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Tuesday, Feb. 20, 2001

More to it than meets the eye: the private world of 'manga'


By PHILIP ZITOWITZ
ADULT MANGA: Culture and Power in Contemporary Japanese Society, by Sharon Kinsella. Curzon Press, 2000, 228 pp., $19.95 (paper).

"Manga" leads a double life in Japan. Its popularity as entertainment for the masses is well-known: Subway riders furtively flip through its pages, young people crowd into convenience stores to read the latest installment of their favorite series, and gaggles of schoolgirls chat about their heroine's latest escapades. There are manga coffee shops and bookstores, manga conventions and art exhibits, manga Web sites and international conferences. In fact, manga is such a ubiquitous form of contemporary popular culture that it has often been compared to air.

The private world of manga, however, is relatively unknown to a large segment of the English-speaking audience. Award-winning authors like Fred Schodt, in "Manga, Manga! The World of Japanese Comics and Dreamland Japan: Writings on Modern Manga," have deepened readers' general appreciation of manga, but very few studies have concentrated on the interrelationship between the industry and contemporary Japanese culture and society.

Sharon Kinsella's "Adult Manga" is the first English book to give a detailed, "behind the scenes" account of this reclusive industry. In her introduction, for example, she describes the volatile relationship between the contemporary creators of manga and their editors: "The manga world vibrates with secrets and rumors about artists abducted by their editors, artists who escaped through toilet windows, artists who fled their studios overnight, artists who beat up their editors, leaving them with facial scars, and artists who committed suicide."

For a female researcher to penetrate this cloistered world, she would have to possess an intrepid spirit and a sense of humor wide and deep enough to take her through the tangles of cross-cultural and gender relationships. Kinsella, who is a researcher at the University of Cambridge, navigates her way through these thickets with aplomb and brings a special insider's knowledge to her subject matter. She did a nine-month stint in the editorial offices of the manga magazines Morning and Afternoon and conducted over 300 hours of interviews with some of the most influential and celebrated executives and artists in the industry.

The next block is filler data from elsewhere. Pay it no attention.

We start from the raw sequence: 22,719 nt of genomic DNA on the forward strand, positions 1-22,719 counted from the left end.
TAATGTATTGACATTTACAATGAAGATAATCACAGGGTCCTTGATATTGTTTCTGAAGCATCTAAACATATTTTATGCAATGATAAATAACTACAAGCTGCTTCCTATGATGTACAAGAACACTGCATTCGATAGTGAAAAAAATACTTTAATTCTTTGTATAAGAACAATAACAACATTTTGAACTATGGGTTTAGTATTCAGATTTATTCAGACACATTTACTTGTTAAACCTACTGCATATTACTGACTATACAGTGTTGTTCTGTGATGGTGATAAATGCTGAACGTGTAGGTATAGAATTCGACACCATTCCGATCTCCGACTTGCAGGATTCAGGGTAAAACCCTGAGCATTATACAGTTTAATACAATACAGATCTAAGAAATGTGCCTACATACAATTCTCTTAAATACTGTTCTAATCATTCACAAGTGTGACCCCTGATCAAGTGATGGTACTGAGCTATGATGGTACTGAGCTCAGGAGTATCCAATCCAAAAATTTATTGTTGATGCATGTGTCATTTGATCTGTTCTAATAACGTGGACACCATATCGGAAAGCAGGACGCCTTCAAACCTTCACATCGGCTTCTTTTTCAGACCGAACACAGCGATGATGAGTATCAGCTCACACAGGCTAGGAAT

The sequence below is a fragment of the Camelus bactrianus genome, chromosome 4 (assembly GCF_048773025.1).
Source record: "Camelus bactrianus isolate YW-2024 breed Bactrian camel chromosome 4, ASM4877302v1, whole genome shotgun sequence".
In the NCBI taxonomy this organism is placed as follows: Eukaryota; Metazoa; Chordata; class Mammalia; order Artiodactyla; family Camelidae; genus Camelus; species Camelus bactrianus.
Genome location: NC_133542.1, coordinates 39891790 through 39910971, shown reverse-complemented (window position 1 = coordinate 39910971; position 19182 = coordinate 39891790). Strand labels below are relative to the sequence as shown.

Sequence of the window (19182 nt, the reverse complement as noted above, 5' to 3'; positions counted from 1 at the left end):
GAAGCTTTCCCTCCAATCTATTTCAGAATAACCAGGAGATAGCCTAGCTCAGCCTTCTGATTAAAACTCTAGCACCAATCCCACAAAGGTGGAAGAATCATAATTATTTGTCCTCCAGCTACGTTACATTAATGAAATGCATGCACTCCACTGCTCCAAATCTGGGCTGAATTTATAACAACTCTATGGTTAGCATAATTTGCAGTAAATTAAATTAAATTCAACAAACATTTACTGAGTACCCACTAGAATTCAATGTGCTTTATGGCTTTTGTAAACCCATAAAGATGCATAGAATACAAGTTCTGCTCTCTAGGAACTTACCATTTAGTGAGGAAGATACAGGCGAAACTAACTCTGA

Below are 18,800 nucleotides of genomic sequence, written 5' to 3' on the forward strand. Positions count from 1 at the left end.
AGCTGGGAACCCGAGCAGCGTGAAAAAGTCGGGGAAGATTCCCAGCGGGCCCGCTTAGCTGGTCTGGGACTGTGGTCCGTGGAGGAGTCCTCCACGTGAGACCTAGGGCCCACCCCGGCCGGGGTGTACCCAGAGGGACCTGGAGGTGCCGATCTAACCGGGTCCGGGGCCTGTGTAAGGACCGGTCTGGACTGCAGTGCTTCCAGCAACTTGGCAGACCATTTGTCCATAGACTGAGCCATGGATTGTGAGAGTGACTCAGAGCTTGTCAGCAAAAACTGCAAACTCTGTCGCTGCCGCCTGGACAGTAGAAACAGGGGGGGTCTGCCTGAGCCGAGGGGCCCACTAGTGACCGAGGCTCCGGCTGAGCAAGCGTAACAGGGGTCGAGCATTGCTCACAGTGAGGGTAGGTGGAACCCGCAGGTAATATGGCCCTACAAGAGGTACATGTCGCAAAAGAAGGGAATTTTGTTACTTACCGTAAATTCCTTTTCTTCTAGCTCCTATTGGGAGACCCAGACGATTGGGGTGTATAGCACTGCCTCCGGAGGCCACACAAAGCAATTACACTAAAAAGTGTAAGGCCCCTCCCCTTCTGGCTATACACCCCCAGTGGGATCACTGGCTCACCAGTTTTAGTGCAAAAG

In her role as a participant-observer of this iconoclastic industry, she was able to gain unprecedented access to information, but she also had to endure some unique complications for a serious academic scholar. After work, Kinsella would invite editors out for an interview. While most of their discussions took place in a professional setting, a few inebriated interviewees viewed her invitation in a different light.

"My already imprecise identity as a (young, white, female) researcher tended to become blurred with that of a badly trained bar hostess in the hazed judgment of some editors. As the night drew on, some of them became personal, amorous or abusive, as well as informative."

Although she might have been a "badly trained bar hostess," she is a supremely gifted writer and researcher. "Adult Manga" begins with a short history of manga and subsequent chapters take us through a description of the production style, an examination of the increased vigilance by government agencies and the surging interest in manga as a corporate tool for information and public relations in the 1980s.

The second half of the book examines alternative manga, the legal structure of manga censorship and regulation, and the changing relationships between the editors, who are member of the cultural elite, and their working-class artists and audience.

By looking at the inside world of manga and the subtle, ever-changing interrelationships between the writers, copy editors, editors, artists, graphics designers and distributors, we are also able to better appreciate the effort and forethought that has gone into their creation and gain a more comprehensive view of the industry and its readers.

For example, many uninitiated Western commentators actually scoff at adults who appear to be regressively poring over comic books while commuting to work on the train. Manga, however, is not defined by its content, as Kinsella emphasizes: It is first and foremost a medium that uses words and pictures in tandem to present an animated reading experience to a highly segmented mass audience. Treating manga as simple-minded American-style comics or as exclusively fetish-driven and sexually perverted lowbrow entertainment is a colossal misreading of the diversity of its market.

As with pop art, the content of manga is wildly varied and idiosyncratic, ranging from the neoconservative to the wildly avant-garde, from tepid love stories for love-starved teenagers to exotic fantasies for the middle-aged. And that diversity may just be the secret of its popularity, if not of its longevity.

Buoyed by the interest of the Western media, manga has found a growing international audience. Kinsella, however, is pessimistic about its potential for domestic growth. After peaking in the '70s and '80s, the huge expansion of the Internet and video-game industries have let some of the steam out of four decades of growth.

To ensure that manga does not become a living dinosaur, the best and brightest of its marketing executives are devising new strategies for delivering manga to a wider audience. If their plans fail, the author's dismal prognosis may prove to be prophetic:

"The immense manga medium has flowered in the space of only four decades and like springtime in a desert it may disappear entirely from the face of society as rapidly as it appeared."

Philip Zitowitz teaches at Meiji University in Japan.


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